Tarragon scientifically called Artemisia dracunculus is a perennial herb that belongs to the Asteraceae family.
The herb is thought to be originated in Central Asia, probably in Siberia.
It has long, light green leaves and tiny greenish or yellowish white flowers. There are several types of tarragon which includes French and Russian.
We generally prefer to use French tarragon for its delicate, balanced flavour. Russian tarragon can be harsh-tasting and is significantly less aromatic.
Tarragon is widely used as an herb in cooking but also has a medicinal history of use; it has been used as a digestive aid, a mild sedative, and as a heart disease prevention aid.
Tarragon can also be substituted for salt for people with high blood pressure.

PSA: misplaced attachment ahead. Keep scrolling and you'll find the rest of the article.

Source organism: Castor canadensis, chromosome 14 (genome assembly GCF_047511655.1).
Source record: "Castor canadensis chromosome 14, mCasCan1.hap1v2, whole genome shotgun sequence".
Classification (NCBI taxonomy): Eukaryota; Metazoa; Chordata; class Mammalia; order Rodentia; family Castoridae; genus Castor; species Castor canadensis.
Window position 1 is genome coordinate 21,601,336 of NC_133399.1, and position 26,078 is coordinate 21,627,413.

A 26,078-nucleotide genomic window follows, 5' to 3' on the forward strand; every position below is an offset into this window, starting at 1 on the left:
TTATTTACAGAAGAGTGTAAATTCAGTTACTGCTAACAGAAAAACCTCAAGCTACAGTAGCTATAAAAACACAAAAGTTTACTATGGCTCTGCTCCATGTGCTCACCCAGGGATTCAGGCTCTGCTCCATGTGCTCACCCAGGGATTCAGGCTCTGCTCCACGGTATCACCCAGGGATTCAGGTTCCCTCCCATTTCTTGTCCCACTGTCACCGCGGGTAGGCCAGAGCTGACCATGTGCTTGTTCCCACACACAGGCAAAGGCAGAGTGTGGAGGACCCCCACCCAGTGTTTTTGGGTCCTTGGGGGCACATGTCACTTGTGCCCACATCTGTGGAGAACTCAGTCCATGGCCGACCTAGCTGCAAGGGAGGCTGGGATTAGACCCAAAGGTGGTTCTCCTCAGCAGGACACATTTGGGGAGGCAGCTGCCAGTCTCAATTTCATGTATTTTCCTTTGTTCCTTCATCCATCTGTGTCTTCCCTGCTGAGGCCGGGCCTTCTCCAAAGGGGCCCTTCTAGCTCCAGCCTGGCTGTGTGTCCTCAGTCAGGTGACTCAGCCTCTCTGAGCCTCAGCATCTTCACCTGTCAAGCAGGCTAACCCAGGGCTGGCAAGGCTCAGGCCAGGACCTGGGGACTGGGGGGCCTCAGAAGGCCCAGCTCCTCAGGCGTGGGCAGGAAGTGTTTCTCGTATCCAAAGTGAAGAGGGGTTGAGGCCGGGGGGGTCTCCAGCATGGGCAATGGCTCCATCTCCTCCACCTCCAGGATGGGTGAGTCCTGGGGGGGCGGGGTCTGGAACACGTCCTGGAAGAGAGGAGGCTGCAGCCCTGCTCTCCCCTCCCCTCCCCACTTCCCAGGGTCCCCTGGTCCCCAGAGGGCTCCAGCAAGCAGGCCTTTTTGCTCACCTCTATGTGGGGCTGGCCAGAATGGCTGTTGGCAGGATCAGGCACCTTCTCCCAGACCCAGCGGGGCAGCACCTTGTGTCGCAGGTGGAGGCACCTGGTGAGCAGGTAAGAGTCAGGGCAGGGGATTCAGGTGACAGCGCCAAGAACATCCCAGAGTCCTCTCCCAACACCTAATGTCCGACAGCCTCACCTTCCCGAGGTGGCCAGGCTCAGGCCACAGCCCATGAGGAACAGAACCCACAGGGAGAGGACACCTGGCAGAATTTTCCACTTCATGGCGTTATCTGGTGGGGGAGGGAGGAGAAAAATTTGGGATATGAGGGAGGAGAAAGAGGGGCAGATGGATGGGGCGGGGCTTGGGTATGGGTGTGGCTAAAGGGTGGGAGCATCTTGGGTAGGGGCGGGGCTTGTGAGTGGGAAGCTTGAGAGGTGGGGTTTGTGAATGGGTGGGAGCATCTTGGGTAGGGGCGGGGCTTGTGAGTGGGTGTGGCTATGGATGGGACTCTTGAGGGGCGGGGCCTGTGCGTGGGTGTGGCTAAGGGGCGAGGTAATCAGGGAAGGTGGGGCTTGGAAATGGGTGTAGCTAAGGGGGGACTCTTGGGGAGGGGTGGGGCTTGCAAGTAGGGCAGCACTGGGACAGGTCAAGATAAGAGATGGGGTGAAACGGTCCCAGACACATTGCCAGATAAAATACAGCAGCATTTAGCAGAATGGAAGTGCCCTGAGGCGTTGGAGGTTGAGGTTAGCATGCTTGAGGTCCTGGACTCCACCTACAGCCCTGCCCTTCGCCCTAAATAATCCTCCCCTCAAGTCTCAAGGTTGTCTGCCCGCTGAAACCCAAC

Since the leaves are so tender, they can be mixed in with other greens for salads or sprinkled over a finished dish much like parsley and it pairs well with fish, omelettes, and chicken.
Tarragon has been used as a traditional remedy to stimulate the appetite and alleviate anorexic symptoms, dyspepsia, flatulence and hiccups.
It is a rich source of vitamins such as vitamin-C, vitamin-A as well as B-complex group of vitamins such as folates, pyridoxine, niacin, riboflavin, minerals like calcium, manganese, iron, magnesium, copper, potassium, and zinc, it is also acts as a natural diuretic, laxative and antispasmodic.
Tarragon is used as a fragrance in soaps and cosmetics in manufacturing.
It is used to treat water retention, to start menstruation; and to promote sleep and its root can be used for toothache.
Fresh cut tarragon should be wrapped in damp kitchen paper, placed in a perforated bag and stored in the fridge. It will last for around 4-5 days.
Dried tarragon should be kept in an airtight container in a cool, dark place and should last for 4-6 months.